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Since 2.3, OpenLDAP uses a configuration engine called slapd-config. They said that use it make all LDAP configuration can be changed on fly.

This is the header of /etc/ldap/slapd.d/cn=config.ldif:

# AUTO-GENERATED FILE - DO NOT EDIT!! Use ldapmodify.

I've changed data in it and some other files which have that header, after restarting slapd, my changes took effects.

Is there anything else happen if I change those files manually? If I don't need 'change on fly', should I edit those file manually instead of using ldapmodify? Which application generated those files, and when?

NOTE: I'm using openldap-2.4.28 on Ubuntu 12.04

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so... you see a file that says DO NOT EDIT and you...*edit it*? Tell me, when you see warnings on the chipper-shredder about keeping your hands away from the big spinning blade of death do you disregard those as well? –  voretaq7 Apr 16 '13 at 15:22
    
if you see a book say you DO NOT BE a SYSADMIN, DO NOT BE A PROGRAMMER without saying why, tell me will you obey ? –  HVNSweeting Apr 16 '13 at 15:28
    
The point - you are missing it. –  voretaq7 Apr 16 '13 at 15:31
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2 Answers

up vote 1 down vote accepted

When you see a file that says

# AUTO-GENERATED FILE - DO NOT EDIT!! Use ldapmodify.

you would do well to follow the instructions for how to properly change the contents of that file.

In this case, that means updating the OpenLDAP configuration by using the ldapmodify command in accordance with the OpenLDAP manual.
This allows you to apply changes to the OpenLDAP configuration on the fly, and will regenerate the slapd.conf file (used when starting the LDAP server as a bootstrap configuration)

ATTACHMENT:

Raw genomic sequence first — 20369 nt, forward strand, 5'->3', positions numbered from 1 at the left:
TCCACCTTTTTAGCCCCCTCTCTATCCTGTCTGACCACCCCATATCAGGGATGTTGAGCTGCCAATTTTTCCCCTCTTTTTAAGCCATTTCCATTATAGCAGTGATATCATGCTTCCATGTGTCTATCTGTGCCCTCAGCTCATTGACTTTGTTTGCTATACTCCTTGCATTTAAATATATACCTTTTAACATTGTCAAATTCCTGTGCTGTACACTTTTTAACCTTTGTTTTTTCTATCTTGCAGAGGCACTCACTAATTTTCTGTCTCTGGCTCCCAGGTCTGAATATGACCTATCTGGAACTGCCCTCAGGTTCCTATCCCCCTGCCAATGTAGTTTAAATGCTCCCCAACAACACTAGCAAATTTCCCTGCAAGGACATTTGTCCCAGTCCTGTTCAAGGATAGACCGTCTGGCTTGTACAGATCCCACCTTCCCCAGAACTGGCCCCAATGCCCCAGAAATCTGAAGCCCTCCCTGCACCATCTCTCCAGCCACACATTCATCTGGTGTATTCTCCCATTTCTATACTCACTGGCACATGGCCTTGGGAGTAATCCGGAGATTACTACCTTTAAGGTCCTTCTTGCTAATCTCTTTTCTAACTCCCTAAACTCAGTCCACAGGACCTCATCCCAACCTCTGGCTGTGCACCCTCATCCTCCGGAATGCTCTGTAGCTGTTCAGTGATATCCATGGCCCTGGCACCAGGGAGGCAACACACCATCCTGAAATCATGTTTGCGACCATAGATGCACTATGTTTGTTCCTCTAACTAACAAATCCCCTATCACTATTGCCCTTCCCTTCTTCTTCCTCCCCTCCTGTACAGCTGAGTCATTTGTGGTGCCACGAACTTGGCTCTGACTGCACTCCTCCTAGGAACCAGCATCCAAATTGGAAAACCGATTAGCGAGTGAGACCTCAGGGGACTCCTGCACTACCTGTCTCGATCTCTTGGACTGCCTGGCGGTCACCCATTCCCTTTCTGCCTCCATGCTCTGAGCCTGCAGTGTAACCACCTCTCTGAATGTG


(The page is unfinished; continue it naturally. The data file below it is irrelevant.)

In general, failure to follow instructions (like "DON'T EDIT THIS FILE BECAUSE IT'S AUTO-GENERATED!") will lead to pain and suffering.

In this particular case you may find that your changes to the file get been wiped out the next time someone does things The Right Way, and you will have to reconstruct your configuration (likely with no record of it, since the file you edited will be replaced).
The next time you fail to heed a warning like this you could render a system unbootable, or worse.

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If you change the LDIF files in cn=config manually, their contents and checksums won't match, which is not fatal, but is annoying when using tools such as slapcat.

Modifying cn=config the proper way with ldapmodify is very painful, and you'll end up accumulating tons of carefully hand-crafted, single-purpose, disposable LDIF files. Compared to just editing slapd.conf it's a nightmare. Regardless, if you need to make runtime configuration changes, ldapmodify is your only option. However, if you can afford some downtime, you have two other poisons to choose from.

First, there's the highly unsupported but quick and dirty method which works fine for initial OpenLDAP configuration if you know what you're doing:

$ service slapd stop
$ cp -a /etc/ldap/slapd.d /etc/ldap/slapd.d.old
<edit the LDIF files in /etC/ldap/slapd.d>
$ service slapd start

If slapd starts, it should work ok, but it's always a good idea to tail /var/log/syslog when starting the service:

$ tail -n 0 -f /var/log/syslog|grep slapd

You can fix the checksum errors using slapcat and slapadd as described below.

Second, there's a less unsupported method which involves use of slapcat and slapadd (modified from these instructions):

$ slapcat -n0 -F /etc/ldap/slapd.d > config.ldif
<edit config.ldif>
$ mkdir /etc/ldap/slapd.d.new
$ slapadd -n0 -F /etc/ldap/slapd.d.new -l config.ldif

If slapadd succeeds without errors, you can migrate to the modified slapd.d directory. According to this thread slapadd only adds data, so overwriting the original slapd.d directory contents is not possible. Therefore we need to move the directories around a bit:

$ service slapd stop
$ mv /etc/ldap/slapd.d /etc/ldap/slapd.d.old
$ mv /etc/ldap/slapd.d.new /etc/ldap/slapd.d
$ chown -R openldap:openldap /etc/ldap/slapd.d
$ service slapd start

These two more or less unsupported methods make living with cn=config slightly more bearable.

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